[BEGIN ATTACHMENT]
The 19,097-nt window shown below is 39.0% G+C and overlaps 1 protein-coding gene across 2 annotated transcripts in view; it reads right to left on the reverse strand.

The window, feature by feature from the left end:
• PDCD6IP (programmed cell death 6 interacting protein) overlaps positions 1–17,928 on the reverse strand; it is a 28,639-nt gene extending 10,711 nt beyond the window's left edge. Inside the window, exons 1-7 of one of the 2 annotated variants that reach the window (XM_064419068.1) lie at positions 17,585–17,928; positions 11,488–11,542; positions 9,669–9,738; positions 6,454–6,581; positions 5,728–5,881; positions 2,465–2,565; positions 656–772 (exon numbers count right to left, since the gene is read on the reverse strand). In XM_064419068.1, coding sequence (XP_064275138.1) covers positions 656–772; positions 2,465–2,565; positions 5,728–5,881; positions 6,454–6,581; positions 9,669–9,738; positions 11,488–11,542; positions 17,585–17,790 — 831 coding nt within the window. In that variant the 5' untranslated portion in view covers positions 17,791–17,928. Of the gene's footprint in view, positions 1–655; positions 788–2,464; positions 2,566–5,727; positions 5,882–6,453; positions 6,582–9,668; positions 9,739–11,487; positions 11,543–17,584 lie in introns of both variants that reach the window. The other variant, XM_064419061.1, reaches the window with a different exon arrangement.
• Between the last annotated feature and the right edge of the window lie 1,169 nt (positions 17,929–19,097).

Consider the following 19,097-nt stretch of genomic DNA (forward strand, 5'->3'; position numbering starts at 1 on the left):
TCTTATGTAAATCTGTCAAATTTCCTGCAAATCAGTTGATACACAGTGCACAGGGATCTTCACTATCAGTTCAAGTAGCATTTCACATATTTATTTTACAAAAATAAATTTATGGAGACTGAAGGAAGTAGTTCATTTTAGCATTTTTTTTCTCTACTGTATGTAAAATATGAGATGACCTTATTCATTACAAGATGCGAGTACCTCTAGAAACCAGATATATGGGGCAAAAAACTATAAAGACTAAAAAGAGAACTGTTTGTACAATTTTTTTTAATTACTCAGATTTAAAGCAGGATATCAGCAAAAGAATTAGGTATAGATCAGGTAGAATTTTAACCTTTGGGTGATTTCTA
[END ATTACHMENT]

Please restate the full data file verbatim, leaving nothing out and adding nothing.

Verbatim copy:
The 19,097-nt window shown below is 39.0% G+C and overlaps 1 protein-coding gene across 2 annotated transcripts in view; it reads right to left on the reverse strand.

The window, feature by feature from the left end:
• PDCD6IP (programmed cell death 6 interacting protein) overlaps positions 1–17,928 on the reverse strand; it is a 28,639-nt gene extending 10,711 nt beyond the window's left edge. Inside the window, exons 1-7 of one of the 2 annotated variants that reach the window (XM_064419068.1) lie at positions 17,585–17,928; positions 11,488–11,542; positions 9,669–9,738; positions 6,454–6,581; positions 5,728–5,881; positions 2,465–2,565; positions 656–772 (exon numbers count right to left, since the gene is read on the reverse strand). In XM_064419068.1, coding sequence (XP_064275138.1) covers positions 656–772; positions 2,465–2,565; positions 5,728–5,881; positions 6,454–6,581; positions 9,669–9,738; positions 11,488–11,542; positions 17,585–17,790 — 831 coding nt within the window. In that variant the 5' untranslated portion in view covers positions 17,791–17,928. Of the gene's footprint in view, positions 1–655; positions 788–2,464; positions 2,566–5,727; positions 5,882–6,453; positions 6,582–9,668; positions 9,739–11,487; positions 11,543–17,584 lie in introns of both variants that reach the window. The other variant, XM_064419061.1, reaches the window with a different exon arrangement.
• Between the last annotated feature and the right edge of the window lie 1,169 nt (positions 17,929–19,097).

Consider the following 19,097-nt stretch of genomic DNA (forward strand, 5'->3'; position numbering starts at 1 on the left):
TCTTATGTAAATCTGTCAAATTTCCTGCAAATCAGTTGATACACAGTGCACAGGGATCTTCACTATCAGTTCAAGTAGCATTTCACATATTTATTTTACAAAAATAAATTTATGGAGACTGAAGGAAGTAGTTCATTTTAGCATTTTTTTTCTCTACTGTATGTAAAATATGAGATGACCTTATTCATTACAAGATGCGAGTACCTCTAGAAACCAGATATATGGGGCAAAAAACTATAAAGACTAAAAAGAGAACTGTTTGTACAATTTTTTTTAATTACTCAGATTTAAAGCAGGATATCAGCAAAAGAATTAGGTATAGATCAGGTAGAATTTTAACCTTTGGGTGATTTCTA